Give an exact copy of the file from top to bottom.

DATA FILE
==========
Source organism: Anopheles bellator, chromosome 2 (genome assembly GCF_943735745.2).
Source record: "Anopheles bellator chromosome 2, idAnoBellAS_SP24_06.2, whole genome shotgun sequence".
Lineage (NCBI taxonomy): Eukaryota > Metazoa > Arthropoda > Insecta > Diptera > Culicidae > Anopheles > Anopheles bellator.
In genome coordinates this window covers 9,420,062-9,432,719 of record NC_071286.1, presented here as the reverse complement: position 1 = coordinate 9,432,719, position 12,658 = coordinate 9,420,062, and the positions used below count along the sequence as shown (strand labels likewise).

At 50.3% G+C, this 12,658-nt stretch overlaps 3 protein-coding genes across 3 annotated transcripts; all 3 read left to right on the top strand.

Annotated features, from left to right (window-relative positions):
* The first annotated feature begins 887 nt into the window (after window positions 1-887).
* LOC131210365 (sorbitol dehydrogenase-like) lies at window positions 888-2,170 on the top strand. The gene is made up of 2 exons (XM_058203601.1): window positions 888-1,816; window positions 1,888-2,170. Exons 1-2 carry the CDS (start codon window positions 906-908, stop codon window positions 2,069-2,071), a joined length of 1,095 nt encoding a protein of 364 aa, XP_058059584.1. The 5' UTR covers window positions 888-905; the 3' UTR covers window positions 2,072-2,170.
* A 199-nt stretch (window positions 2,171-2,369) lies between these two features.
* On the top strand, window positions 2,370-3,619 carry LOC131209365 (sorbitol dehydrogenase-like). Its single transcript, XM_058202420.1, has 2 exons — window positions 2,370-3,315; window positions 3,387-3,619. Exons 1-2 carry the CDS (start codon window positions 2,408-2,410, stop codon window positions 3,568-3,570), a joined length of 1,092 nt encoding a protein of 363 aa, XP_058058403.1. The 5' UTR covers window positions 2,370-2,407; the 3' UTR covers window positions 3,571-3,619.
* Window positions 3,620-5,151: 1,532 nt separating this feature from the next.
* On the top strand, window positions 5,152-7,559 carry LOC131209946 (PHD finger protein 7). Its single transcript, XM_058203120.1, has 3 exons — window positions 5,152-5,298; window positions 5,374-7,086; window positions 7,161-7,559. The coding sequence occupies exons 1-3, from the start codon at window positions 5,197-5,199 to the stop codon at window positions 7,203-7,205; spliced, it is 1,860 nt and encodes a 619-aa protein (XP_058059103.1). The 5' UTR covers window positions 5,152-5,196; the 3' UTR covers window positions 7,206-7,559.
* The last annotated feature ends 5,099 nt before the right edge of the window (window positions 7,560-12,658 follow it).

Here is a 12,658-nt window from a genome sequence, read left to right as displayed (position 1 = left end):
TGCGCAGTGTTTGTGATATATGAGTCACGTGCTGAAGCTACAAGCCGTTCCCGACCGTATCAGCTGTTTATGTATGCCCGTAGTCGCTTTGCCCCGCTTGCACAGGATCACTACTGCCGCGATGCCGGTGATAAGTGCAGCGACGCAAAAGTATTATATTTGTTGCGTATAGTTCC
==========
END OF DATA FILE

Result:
Source organism: Anopheles bellator, chromosome 2 (genome assembly GCF_943735745.2).
Source record: "Anopheles bellator chromosome 2, idAnoBellAS_SP24_06.2, whole genome shotgun sequence".
Lineage (NCBI taxonomy): Eukaryota > Metazoa > Arthropoda > Insecta > Diptera > Culicidae > Anopheles > Anopheles bellator.
In genome coordinates this window covers 9,420,062-9,432,719 of record NC_071286.1, presented here as the reverse complement: position 1 = coordinate 9,432,719, position 12,658 = coordinate 9,420,062, and the positions used below count along the sequence as shown (strand labels likewise).

At 50.3% G+C, this 12,658-nt stretch overlaps 3 protein-coding genes across 3 annotated transcripts; all 3 read left to right on the top strand.

Annotated features, from left to right (window-relative positions):
* The first annotated feature begins 887 nt into the window (after window positions 1-887).
* LOC131210365 (sorbitol dehydrogenase-like) lies at window positions 888-2,170 on the top strand. The gene is made up of 2 exons (XM_058203601.1): window positions 888-1,816; window positions 1,888-2,170. Exons 1-2 carry the CDS (start codon window positions 906-908, stop codon window positions 2,069-2,071), a joined length of 1,095 nt encoding a protein of 364 aa, XP_058059584.1. The 5' UTR covers window positions 888-905; the 3' UTR covers window positions 2,072-2,170.
* A 199-nt stretch (window positions 2,171-2,369) lies between these two features.
* On the top strand, window positions 2,370-3,619 carry LOC131209365 (sorbitol dehydrogenase-like). Its single transcript, XM_058202420.1, has 2 exons — window positions 2,370-3,315; window positions 3,387-3,619. Exons 1-2 carry the CDS (start codon window positions 2,408-2,410, stop codon window positions 3,568-3,570), a joined length of 1,092 nt encoding a protein of 363 aa, XP_058058403.1. The 5' UTR covers window positions 2,370-2,407; the 3' UTR covers window positions 3,571-3,619.
* Window positions 3,620-5,151: 1,532 nt separating this feature from the next.
* On the top strand, window positions 5,152-7,559 carry LOC131209946 (PHD finger protein 7). Its single transcript, XM_058203120.1, has 3 exons — window positions 5,152-5,298; window positions 5,374-7,086; window positions 7,161-7,559. The coding sequence occupies exons 1-3, from the start codon at window positions 5,197-5,199 to the stop codon at window positions 7,203-7,205; spliced, it is 1,860 nt and encodes a 619-aa protein (XP_058059103.1). The 5' UTR covers window positions 5,152-5,196; the 3' UTR covers window positions 7,206-7,559.
* The last annotated feature ends 5,099 nt before the right edge of the window (window positions 7,560-12,658 follow it).

Here is a 12,658-nt window from a genome sequence, read left to right as displayed (position 1 = left end):
TGCGCAGTGTTTGTGATATATGAGTCACGTGCTGAAGCTACAAGCCGTTCCCGACCGTATCAGCTGTTTATGTATGCCCGTAGTCGCTTTGCCCCGCTTGCACAGGATCACTACTGCCGCGATGCCGGTGATAAGTGCAGCGACGCAAAAGTATTATATTTGTTGCGTATAGTTCC